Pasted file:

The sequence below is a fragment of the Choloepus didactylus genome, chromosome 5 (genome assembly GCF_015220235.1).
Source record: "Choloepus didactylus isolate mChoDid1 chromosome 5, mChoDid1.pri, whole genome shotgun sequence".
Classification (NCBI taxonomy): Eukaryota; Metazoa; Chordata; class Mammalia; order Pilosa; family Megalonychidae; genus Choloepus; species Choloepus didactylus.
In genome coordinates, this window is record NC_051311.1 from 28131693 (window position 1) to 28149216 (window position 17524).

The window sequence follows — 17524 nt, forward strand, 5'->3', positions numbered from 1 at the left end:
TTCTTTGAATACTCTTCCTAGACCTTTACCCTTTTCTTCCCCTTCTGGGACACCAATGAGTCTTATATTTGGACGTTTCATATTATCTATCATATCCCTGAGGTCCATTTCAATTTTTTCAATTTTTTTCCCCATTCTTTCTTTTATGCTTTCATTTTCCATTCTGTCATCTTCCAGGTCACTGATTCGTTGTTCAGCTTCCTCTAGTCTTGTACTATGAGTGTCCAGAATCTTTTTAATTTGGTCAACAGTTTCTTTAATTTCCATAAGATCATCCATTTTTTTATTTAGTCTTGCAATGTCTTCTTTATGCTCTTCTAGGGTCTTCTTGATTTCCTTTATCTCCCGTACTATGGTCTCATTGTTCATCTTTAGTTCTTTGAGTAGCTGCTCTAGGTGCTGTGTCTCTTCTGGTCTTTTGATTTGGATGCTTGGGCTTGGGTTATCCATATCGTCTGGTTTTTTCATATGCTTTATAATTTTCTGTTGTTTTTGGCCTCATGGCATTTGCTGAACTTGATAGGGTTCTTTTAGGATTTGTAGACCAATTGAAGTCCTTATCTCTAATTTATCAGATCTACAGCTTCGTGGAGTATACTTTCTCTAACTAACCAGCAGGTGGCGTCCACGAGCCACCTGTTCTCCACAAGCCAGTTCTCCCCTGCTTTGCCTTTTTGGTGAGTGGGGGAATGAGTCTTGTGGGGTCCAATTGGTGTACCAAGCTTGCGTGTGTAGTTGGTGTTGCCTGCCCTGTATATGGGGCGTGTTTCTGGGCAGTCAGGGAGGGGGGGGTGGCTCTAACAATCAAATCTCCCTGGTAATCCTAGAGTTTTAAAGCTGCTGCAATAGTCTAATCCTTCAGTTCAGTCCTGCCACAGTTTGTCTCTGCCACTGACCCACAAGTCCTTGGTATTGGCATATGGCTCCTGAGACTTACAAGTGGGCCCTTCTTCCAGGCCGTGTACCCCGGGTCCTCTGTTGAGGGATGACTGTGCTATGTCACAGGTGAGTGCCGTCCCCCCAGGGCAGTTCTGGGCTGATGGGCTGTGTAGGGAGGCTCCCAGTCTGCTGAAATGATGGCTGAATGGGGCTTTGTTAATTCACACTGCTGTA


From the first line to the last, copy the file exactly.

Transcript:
The sequence below is a fragment of the Choloepus didactylus genome, chromosome 5 (genome assembly GCF_015220235.1).
Source record: "Choloepus didactylus isolate mChoDid1 chromosome 5, mChoDid1.pri, whole genome shotgun sequence".
Classification (NCBI taxonomy): Eukaryota; Metazoa; Chordata; class Mammalia; order Pilosa; family Megalonychidae; genus Choloepus; species Choloepus didactylus.
In genome coordinates, this window is record NC_051311.1 from 28131693 (window position 1) to 28149216 (window position 17524).

The window sequence follows — 17524 nt, forward strand, 5'->3', positions numbered from 1 at the left end:
TTCTTTGAATACTCTTCCTAGACCTTTACCCTTTTCTTCCCCTTCTGGGACACCAATGAGTCTTATATTTGGACGTTTCATATTATCTATCATATCCCTGAGGTCCATTTCAATTTTTTCAATTTTTTTCCCCATTCTTTCTTTTATGCTTTCATTTTCCATTCTGTCATCTTCCAGGTCACTGATTCGTTGTTCAGCTTCCTCTAGTCTTGTACTATGAGTGTCCAGAATCTTTTTAATTTGGTCAACAGTTTCTTTAATTTCCATAAGATCATCCATTTTTTTATTTAGTCTTGCAATGTCTTCTTTATGCTCTTCTAGGGTCTTCTTGATTTCCTTTATCTCCCGTACTATGGTCTCATTGTTCATCTTTAGTTCTTTGAGTAGCTGCTCTAGGTGCTGTGTCTCTTCTGGTCTTTTGATTTGGATGCTTGGGCTTGGGTTATCCATATCGTCTGGTTTTTTCATATGCTTTATAATTTTCTGTTGTTTTTGGCCTCATGGCATTTGCTGAACTTGATAGGGTTCTTTTAGGATTTGTAGACCAATTGAAGTCCTTATCTCTAATTTATCAGATCTACAGCTTCGTGGAGTATACTTTCTCTAACTAACCAGCAGGTGGCGTCCACGAGCCACCTGTTCTCCACAAGCCAGTTCTCCCCTGCTTTGCCTTTTTGGTGAGTGGGGGAATGAGTCTTGTGGGGTCCAATTGGTGTACCAAGCTTGCGTGTGTAGTTGGTGTTGCCTGCCCTGTATATGGGGCGTGTTTCTGGGCAGTCAGGGAGGGGGGGGTGGCTCTAACAATCAAATCTCCCTGGTAATCCTAGAGTTTTAAAGCTGCTGCAATAGTCTAATCCTTCAGTTCAGTCCTGCCACAGTTTGTCTCTGCCACTGACCCACAAGTCCTTGGTATTGGCATATGGCTCCTGAGACTTACAAGTGGGCCCTTCTTCCAGGCCGTGTACCCCGGGTCCTCTGTTGAGGGATGACTGTGCTATGTCACAGGTGAGTGCCGTCCCCCCAGGGCAGTTCTGGGCTGATGGGCTGTGTAGGGAGGCTCCCAGTCTGCTGAAATGATGGCTGAATGGGGCTTTGTTAATTCACACTGCTGTA